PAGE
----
ICC Judges authorize Prosecutor to start an investigation into the Situation in the Philippines

Photo credit ICC-CPI
Coalition for the ICC

On 15 September 2021, International Criminal Court (ICC) Judges formally authorized the ICC Prosecutor’s to open an investigation into crimes within the jurisdiction of the Court allegedly committed on the territory of the Philippines between 1 November 2011 and 16 March 2019.

In their decision, the judges of Pre-Trial Chamber I (PTC I) concluded that there is a reasonable basis to proceed with an investigation into alleged Rome Statute crimes committed throughout the Philippines between 1 July 2016 and 16 March 2019 in the context of the so-called 'war on drugs' campaign, in addition to the killings in the Davao area between 1 November 2011 and 30 June 2016. The PTC I Judges received a total of 204 representations on behalf of victims, with the Registry assessing that they were made on behalf of 1,530 individual victims and 1,050 families. 

On 14 June 2021, the Prosecutor announced the completion of her preliminary examination of the situation in Philippines, having concluded that there was a reasonable basis to believe that the crime against humanity has been committed. 

Subsequently, the Prosecutor requested authorization from the Judges to proceed with an investigation, where she submitted that there is a reasonable basis to believe that the crime against humanity of murder was committed from at least 1 July 2016 to 16 March 2019 in the context of the Philippine government’s so-called ‘war on drugs’ campaign. 

Based on the information gathered during the preliminary examination, the Prosecutor’s request suggests that state actors killed thousands of suspected drug users and other civilians during official law enforcement operations, estimating between 12,000 to 30,000 civilians killed in connection with the campaign. The OTP further alleges that similar crimes took place in the region of Davao from 1988 to 2016, and taking into account the Court’s temporal jurisdiction, its request also includes events in Davao from 2011 - 2016.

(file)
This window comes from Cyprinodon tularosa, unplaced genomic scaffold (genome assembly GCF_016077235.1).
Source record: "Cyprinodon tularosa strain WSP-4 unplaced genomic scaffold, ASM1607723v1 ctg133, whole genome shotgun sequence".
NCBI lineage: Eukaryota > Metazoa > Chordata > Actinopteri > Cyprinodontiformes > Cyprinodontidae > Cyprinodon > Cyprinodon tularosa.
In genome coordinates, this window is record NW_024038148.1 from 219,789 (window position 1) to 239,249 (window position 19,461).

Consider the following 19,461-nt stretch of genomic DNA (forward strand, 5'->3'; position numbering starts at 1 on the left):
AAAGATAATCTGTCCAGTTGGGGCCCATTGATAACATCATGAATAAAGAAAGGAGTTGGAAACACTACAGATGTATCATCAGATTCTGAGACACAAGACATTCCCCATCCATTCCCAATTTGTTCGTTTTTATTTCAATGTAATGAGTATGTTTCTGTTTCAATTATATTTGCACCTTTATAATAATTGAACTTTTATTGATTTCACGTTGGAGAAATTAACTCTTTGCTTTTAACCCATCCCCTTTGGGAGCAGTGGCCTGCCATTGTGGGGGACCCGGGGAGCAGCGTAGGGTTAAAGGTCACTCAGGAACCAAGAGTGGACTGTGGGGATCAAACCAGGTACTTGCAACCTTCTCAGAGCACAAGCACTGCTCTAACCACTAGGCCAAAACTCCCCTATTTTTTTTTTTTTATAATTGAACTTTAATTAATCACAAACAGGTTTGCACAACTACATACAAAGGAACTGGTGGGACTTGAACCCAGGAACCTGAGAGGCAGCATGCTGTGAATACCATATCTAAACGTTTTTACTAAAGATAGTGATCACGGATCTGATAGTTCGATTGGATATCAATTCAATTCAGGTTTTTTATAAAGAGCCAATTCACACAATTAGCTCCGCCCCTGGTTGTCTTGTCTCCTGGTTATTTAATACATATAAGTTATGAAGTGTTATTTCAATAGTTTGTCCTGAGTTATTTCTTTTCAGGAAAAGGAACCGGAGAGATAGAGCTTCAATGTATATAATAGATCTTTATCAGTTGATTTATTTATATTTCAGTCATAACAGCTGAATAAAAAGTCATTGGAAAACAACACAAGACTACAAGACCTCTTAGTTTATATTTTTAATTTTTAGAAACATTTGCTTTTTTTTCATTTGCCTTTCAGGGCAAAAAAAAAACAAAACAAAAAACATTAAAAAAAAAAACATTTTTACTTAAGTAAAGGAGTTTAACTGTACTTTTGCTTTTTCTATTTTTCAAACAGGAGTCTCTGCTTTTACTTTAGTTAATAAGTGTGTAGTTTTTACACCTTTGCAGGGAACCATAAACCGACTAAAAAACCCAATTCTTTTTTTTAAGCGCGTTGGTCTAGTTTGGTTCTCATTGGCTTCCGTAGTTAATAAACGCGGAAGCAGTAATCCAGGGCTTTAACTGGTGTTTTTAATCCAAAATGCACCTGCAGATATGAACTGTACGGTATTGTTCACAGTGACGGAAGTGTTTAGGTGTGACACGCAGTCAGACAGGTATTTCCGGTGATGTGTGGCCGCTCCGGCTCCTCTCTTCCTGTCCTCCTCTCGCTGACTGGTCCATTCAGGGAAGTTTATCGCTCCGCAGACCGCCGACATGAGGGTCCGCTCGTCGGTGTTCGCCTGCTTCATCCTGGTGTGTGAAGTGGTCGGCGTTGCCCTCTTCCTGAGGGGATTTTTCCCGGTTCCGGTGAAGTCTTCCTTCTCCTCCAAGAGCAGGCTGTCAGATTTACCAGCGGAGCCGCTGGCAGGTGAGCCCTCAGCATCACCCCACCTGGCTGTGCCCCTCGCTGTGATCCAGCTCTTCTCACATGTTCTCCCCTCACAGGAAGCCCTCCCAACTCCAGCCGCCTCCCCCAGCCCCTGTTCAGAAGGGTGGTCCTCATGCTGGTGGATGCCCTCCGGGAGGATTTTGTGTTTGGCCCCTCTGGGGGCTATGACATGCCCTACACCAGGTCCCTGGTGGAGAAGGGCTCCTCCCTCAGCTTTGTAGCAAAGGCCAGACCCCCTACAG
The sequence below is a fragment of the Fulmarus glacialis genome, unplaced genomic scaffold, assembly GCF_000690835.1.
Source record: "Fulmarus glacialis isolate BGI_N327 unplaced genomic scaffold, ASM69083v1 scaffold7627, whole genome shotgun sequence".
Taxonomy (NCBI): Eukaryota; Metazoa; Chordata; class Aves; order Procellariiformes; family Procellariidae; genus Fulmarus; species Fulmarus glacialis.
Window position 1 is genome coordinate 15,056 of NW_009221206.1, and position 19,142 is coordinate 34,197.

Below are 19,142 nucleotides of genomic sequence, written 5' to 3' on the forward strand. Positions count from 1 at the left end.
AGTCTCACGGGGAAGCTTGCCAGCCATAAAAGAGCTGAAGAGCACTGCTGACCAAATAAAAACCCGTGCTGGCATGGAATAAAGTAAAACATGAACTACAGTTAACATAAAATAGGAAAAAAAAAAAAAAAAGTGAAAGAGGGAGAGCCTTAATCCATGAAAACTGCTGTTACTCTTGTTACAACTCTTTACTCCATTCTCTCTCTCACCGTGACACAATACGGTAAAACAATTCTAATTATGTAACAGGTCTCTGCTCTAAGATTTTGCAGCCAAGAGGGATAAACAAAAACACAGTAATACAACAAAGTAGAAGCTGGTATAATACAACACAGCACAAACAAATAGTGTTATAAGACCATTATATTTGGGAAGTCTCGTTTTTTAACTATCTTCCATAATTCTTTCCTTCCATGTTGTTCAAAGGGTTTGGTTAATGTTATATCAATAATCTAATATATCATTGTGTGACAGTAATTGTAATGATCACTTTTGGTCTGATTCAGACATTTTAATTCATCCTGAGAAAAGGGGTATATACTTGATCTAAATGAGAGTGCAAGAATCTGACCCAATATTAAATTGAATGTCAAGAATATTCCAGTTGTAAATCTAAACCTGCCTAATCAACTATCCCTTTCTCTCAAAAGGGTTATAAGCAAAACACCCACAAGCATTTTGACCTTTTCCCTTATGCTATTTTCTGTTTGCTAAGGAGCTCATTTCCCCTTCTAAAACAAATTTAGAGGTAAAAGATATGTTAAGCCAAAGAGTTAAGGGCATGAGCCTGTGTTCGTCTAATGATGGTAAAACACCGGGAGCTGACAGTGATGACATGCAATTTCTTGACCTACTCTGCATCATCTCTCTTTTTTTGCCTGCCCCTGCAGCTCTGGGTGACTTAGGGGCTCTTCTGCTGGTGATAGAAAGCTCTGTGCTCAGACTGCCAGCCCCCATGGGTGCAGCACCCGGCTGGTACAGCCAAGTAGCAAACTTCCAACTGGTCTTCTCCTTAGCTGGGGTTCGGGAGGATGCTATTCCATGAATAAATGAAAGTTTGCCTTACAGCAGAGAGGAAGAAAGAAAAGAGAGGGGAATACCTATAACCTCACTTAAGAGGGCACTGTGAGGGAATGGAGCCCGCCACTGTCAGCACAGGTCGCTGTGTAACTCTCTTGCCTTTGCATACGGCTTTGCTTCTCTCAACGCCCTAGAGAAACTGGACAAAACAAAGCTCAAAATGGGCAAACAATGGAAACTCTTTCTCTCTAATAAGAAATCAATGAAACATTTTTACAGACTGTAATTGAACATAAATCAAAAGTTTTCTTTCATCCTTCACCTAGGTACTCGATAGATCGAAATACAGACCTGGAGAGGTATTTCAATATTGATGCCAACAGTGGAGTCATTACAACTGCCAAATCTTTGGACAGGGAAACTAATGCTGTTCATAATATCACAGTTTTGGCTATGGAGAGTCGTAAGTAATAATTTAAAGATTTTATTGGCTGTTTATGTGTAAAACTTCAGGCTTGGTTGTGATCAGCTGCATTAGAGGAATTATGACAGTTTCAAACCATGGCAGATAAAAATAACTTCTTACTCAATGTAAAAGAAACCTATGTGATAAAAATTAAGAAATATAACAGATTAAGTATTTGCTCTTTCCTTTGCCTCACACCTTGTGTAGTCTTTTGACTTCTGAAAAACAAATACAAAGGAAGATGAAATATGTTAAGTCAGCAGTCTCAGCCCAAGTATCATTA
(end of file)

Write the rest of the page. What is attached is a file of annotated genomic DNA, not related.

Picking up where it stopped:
In the request to the Judges, the Prosecutor notes that the scope of the investigation also include other alleged crimes within the jurisdiction of the Court which are sufficiently linked to the so-called ‘war on drugs’.   In their decision, the judges noted that the Prosecutor’s investigation could extend to any crime within the jurisdiction of the Court, limited by the temporal, territorial and factual parameters of the situation.

The ICC Prosecutor can now investigate alleged crimes committed on the territory of the Philippines. The Prosecutor may present one or more cases to ICC judges, who will decide whether to issue arrest warrants or summonses to appear. 



Dr. Aurora Parong, co-chair and spokesperson of the Philippine Coalition on the International Criminal Court (PCICC) said of the decision, "The Philippine Coalition on the International Criminal Court is encouraged by the fast action of the Pre-Trial Chamber to open an investigation into the Philippine war on drugs, four months after the Prosecutor requested for authorization. We consider this as a big step towards justice. The perpetrators of this crime against humanity are yet to be made accountable and with the start of the investigation, we are closer to tilting the scales of justice in favor of the victims."
She continued, “The families of victims of crimes against humanity are hopefully waiting for that day when they can see the perpetrators of the killing and those most responsible convicted for their heinous crimes. It will still be a long battle, but the evidence has already been secured during the preliminary examination, and witnesses are waiting to testify.”